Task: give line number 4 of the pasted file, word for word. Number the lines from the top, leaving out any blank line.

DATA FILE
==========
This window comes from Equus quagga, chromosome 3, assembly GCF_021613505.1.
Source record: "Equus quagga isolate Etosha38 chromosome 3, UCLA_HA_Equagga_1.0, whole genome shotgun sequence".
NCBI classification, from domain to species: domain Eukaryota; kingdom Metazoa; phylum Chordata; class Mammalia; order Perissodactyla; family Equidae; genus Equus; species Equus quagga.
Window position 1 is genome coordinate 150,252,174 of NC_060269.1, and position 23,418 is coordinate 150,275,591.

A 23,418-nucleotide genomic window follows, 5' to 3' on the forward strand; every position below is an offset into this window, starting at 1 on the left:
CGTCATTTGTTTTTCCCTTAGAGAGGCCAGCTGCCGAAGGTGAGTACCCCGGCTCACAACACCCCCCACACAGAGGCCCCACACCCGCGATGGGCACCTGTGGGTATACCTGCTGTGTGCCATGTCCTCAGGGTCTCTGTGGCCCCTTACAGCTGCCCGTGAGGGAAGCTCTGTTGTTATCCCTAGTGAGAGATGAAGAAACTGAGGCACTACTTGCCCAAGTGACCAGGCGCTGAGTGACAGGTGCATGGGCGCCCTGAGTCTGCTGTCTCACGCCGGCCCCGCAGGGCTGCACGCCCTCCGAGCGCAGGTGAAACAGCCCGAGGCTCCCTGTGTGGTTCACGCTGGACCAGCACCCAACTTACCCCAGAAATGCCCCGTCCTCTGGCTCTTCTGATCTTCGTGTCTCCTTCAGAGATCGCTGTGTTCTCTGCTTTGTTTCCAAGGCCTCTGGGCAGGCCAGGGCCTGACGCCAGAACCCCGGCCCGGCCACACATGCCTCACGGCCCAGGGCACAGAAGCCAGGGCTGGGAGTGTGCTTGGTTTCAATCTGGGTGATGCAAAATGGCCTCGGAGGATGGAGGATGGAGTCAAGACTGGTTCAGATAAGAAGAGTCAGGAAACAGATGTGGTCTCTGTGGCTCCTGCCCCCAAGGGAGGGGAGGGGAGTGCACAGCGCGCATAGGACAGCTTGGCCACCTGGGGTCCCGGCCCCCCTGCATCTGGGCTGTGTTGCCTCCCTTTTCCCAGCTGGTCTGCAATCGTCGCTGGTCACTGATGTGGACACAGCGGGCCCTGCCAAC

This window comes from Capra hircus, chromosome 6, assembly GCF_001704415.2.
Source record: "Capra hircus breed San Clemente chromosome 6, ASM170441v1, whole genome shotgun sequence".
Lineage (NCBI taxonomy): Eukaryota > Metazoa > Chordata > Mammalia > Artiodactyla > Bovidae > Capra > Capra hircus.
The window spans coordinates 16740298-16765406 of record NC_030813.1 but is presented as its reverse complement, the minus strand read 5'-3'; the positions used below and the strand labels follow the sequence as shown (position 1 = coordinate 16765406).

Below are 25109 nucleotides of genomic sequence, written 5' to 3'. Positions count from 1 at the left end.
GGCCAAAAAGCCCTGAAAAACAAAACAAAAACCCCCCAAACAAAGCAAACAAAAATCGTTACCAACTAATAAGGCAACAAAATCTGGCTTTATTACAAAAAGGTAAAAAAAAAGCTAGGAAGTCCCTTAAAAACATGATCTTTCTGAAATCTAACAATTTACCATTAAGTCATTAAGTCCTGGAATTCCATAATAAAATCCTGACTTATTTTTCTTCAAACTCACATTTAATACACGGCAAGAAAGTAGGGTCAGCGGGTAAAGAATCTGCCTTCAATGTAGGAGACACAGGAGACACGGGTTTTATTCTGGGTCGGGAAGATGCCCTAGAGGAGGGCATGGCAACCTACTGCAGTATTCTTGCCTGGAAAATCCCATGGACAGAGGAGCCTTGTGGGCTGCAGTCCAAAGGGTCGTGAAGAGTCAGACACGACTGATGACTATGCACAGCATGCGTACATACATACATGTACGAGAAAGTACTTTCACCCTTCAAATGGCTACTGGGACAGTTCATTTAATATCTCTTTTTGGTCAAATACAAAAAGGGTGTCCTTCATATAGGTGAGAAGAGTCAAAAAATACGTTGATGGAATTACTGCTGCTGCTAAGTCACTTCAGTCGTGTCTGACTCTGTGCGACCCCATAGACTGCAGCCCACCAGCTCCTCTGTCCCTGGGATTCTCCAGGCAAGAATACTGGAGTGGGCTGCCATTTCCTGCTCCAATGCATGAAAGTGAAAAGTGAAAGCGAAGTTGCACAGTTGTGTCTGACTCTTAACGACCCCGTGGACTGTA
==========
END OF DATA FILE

Window position 1 is genome coordinate 150,252,174 of NC_060269.1, and position 23,418 is coordinate 150,275,591.